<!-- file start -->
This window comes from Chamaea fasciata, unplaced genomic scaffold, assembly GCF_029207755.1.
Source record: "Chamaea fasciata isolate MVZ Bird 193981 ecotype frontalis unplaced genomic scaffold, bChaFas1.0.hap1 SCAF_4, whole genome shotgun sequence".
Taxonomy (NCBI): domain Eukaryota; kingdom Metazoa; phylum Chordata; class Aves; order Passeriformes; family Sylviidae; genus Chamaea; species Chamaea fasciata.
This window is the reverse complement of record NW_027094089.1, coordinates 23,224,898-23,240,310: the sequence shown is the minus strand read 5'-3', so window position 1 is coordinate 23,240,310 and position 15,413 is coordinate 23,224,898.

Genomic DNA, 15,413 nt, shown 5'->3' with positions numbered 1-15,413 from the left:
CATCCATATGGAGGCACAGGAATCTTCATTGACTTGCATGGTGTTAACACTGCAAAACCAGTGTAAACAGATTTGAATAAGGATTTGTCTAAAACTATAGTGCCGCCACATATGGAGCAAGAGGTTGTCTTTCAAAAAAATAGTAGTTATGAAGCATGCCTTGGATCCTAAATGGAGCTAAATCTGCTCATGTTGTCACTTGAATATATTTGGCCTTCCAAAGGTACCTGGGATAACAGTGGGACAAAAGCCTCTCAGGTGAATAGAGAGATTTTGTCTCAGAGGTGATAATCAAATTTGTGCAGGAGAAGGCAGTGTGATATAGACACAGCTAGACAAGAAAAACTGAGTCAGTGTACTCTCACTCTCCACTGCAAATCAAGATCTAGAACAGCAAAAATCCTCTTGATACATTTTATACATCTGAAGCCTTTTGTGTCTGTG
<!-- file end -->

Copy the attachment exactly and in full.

This window comes from Chamaea fasciata, unplaced genomic scaffold, assembly GCF_029207755.1.
Source record: "Chamaea fasciata isolate MVZ Bird 193981 ecotype frontalis unplaced genomic scaffold, bChaFas1.0.hap1 SCAF_4, whole genome shotgun sequence".
Taxonomy (NCBI): domain Eukaryota; kingdom Metazoa; phylum Chordata; class Aves; order Passeriformes; family Sylviidae; genus Chamaea; species Chamaea fasciata.
This window is the reverse complement of record NW_027094089.1, coordinates 23,224,898-23,240,310: the sequence shown is the minus strand read 5'-3', so window position 1 is coordinate 23,240,310 and position 15,413 is coordinate 23,224,898.

Genomic DNA, 15,413 nt, shown 5'->3' with positions numbered 1-15,413 from the left:
CATCCATATGGAGGCACAGGAATCTTCATTGACTTGCATGGTGTTAACACTGCAAAACCAGTGTAAACAGATTTGAATAAGGATTTGTCTAAAACTATAGTGCCGCCACATATGGAGCAAGAGGTTGTCTTTCAAAAAAATAGTAGTTATGAAGCATGCCTTGGATCCTAAATGGAGCTAAATCTGCTCATGTTGTCACTTGAATATATTTGGCCTTCCAAAGGTACCTGGGATAACAGTGGGACAAAAGCCTCTCAGGTGAATAGAGAGATTTTGTCTCAGAGGTGATAATCAAATTTGTGCAGGAGAAGGCAGTGTGATATAGACACAGCTAGACAAGAAAAACTGAGTCAGTGTACTCTCACTCTCCACTGCAAATCAAGATCTAGAACAGCAAAAATCCTCTTGATACATTTTATACATCTGAAGCCTTTTGTGTCTGTG